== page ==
Bowing their heads in temples ahead of Karnataka polls, party leaders resembled pilgrims more than politicians. Photo: PTI
It was a sticky afternoon in August 2011. I got a call from one of my senior associates: “Sir, in case you are free, a few of my classmates want to meet you. Some of them were with me at IIT and IIM. They need your guidance.”
In a few moments, they were before me. Two of them were entrepreneurs from Haryana and the other three working with multinational corporations at senior designations. I had anticipated that they wanted to talk about Anna Hazare and Arvind Kejriwal. The anxiety on their faces gave away the fact that the uncertainty prevailing in the entire country had affected them, too.
They wanted advice on whether they should drop everything and join the mission for rashtra nirmaan (nation-building) the way Arvind Kejriwal had done. Their choice of words brought a smile to my face but they misunderstood it as derision. By way of apology, I urged them to examine the pros and cons before making such a big decision. Politics isn’t as simple as it appears. In a few days they’d get caught in a cycle of caste, religion and money. Despite being disheartened, they persisted with the discussion. The next week, my associate told me that his colleagues had suspended their decision for a while.
I breathed a sigh of relief. I hadn’t dissuaded them because I believed that educated people shouldn’t join politics. But they wanted to move forward without considering the past. Why be in a tearing hurry when dark objectives are packaged as brilliant sunrises in the name of Naxalism, the JP movement, Mandal or Kamandal? At that time, they were unable to anticipate what the results of Anna Hazare’s fast would be. Another question was the course of action that Kejriwal and his associates would take.
One hopes time has provided them with the appropriate answers.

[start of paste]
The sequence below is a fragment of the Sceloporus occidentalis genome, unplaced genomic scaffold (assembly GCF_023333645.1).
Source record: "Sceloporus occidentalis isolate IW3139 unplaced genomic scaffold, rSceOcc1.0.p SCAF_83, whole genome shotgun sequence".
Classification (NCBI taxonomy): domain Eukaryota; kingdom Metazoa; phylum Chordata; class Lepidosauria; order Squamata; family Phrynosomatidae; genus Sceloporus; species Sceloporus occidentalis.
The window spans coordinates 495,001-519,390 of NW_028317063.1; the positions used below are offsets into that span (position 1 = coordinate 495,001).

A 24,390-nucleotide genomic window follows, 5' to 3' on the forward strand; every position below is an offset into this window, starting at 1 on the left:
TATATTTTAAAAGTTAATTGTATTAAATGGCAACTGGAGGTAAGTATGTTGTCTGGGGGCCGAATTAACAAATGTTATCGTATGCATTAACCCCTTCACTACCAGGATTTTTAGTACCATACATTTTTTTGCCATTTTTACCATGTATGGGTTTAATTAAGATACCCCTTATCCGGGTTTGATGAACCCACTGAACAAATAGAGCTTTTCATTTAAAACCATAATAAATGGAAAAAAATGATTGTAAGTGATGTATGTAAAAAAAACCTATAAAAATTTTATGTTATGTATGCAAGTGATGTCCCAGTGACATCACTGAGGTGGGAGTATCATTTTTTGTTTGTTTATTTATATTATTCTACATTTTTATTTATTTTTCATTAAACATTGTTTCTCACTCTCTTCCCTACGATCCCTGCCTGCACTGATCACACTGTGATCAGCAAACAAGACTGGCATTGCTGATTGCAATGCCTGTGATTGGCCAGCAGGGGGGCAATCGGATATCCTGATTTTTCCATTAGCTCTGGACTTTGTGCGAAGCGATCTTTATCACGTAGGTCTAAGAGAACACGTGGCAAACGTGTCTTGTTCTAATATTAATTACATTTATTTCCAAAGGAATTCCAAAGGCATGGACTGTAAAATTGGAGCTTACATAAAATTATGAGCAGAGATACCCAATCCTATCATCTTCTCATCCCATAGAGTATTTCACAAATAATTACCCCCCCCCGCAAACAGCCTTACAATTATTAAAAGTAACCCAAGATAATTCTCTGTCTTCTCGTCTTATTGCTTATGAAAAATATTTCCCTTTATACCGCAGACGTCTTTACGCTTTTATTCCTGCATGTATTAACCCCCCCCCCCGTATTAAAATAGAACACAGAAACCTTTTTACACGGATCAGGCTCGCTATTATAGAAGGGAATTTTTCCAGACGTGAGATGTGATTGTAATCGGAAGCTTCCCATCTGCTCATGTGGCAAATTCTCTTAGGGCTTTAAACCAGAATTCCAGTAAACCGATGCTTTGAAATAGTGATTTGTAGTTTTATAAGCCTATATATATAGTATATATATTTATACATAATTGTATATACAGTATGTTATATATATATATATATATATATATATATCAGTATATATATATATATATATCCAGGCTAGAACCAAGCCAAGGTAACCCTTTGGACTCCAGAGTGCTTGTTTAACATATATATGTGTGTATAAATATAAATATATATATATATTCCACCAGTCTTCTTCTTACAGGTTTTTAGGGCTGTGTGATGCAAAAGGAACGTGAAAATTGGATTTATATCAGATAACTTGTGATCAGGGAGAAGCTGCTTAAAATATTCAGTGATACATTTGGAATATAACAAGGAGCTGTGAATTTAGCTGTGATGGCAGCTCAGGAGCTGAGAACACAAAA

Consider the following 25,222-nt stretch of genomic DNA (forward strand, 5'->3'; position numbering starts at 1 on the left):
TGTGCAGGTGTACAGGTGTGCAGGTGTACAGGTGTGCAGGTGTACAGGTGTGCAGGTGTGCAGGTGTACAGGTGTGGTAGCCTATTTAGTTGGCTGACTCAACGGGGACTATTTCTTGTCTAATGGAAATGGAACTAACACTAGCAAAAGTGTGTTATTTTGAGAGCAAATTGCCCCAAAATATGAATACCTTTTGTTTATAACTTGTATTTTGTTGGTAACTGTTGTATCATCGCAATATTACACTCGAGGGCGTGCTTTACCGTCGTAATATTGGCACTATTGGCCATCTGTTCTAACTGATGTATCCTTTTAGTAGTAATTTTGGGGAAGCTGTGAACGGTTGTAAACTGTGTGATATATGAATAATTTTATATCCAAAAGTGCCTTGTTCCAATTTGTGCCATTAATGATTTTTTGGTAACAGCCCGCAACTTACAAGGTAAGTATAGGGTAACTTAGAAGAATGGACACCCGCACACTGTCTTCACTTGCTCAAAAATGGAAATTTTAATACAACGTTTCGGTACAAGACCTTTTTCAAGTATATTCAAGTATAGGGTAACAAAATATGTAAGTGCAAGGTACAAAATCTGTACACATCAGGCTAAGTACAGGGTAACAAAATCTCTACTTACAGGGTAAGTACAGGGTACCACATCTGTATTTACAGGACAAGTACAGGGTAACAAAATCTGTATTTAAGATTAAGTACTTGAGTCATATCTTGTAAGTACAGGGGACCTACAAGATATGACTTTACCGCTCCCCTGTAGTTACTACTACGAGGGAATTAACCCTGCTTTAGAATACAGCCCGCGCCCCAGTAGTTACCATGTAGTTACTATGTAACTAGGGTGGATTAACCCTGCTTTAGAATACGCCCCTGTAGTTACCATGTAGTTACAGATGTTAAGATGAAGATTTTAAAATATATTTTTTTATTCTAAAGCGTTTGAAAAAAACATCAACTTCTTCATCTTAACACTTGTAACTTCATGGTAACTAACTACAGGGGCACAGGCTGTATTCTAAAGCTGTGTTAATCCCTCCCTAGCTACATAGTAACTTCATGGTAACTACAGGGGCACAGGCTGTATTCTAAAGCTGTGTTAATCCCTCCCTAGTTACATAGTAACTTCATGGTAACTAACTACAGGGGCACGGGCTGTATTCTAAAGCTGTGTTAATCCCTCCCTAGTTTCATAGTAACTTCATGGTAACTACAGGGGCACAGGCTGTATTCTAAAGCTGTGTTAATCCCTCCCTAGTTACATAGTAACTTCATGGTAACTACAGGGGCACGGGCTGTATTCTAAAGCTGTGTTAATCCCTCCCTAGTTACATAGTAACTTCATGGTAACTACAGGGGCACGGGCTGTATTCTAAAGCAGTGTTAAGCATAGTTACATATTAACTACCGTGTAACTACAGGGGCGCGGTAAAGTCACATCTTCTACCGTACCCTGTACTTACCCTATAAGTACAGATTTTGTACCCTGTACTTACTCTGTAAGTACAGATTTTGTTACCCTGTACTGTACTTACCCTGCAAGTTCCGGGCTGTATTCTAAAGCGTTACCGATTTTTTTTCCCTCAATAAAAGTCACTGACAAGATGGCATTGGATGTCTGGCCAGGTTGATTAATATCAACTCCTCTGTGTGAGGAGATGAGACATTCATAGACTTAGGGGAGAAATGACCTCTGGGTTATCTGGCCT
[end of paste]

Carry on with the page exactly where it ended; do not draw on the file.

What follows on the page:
I am narrating this story to you because the memories of the Karnataka assembly elections will be still fresh in your mind. To win there, every party wore the mask of development but indulged in the politics of caste, class and religion. Bowing their heads in temples, they resembled pilgrims more than politicians. Unfortunately, there are no signs of improvement. The cards are now being laid out in Bihar, a laboratory of social and political experiments. The state is abuzz with the formation of a new party called the Bahujan Azad Party (BAP) spearheaded by former students of the Indian Institutes of Technology (IITs). Kejriwal used to talk about an alternative brand of politics, but they want to work for the Scheduled Castes, Scheduled Tribes and backward sections of society. An application for a new party has been sent to the Election Commission. They are targeting the Bihar assembly elections in 2020. By then they would have prepared themselves to face the ground realities.
Here it may be worth recalling that Bahujan Samaj Party (BSP) leader Kanshi Ram had chosen to pursue a different path before jumping into politics, through an organization of employed Dalit youth called the Dalit Shoshit Samaj Sangharsh Samiti, also known as DS-4. He gave them a political awakening and their efforts paved the way for the formation of the BSP. Today the BSP is the third largest party in the country by vote share. While it is true that the BSP has made great strides by talking about Dalits and backwards, it is also true that it had to enlarge its circle to taste power.
In 2007, in a major shift in the party’s policies, Mayawati joined hands with Brahmins, perceived to be the party’s opponents. The results were astonishing. This incredible recipe for a majority took the BSP to the summit of power.
If graduates from the nation’s top institutions begin to act on caste or religious lines, wouldn’t it weaken the spirit of India? Anyway there is a widely held belief that Indians like to introduce themselves by suffixing their region, religion or caste. In a country with a population of 1.25 billion, those who introduce themselves as Indians are rare. Before independence, had freedom fighters educated abroad — such as Ram Mohan Roy, Mahatma Gandhi and Subhash Chandra Bose — acted on the basis of caste and religion, would we have won independence? The British strongly believed in the policy of divide and rule. Today, when attempts are being made to divide the entire world on the basis of religion and caste, every educated individual is expected to stand up against this sinister plot. The Karnataka elections have again proved that it is still not possible.
Are we progressing or regressing as a society?
Shashi Shekhar is editor in chief, Hindustan.
His Twitter handle is @shekharkahin.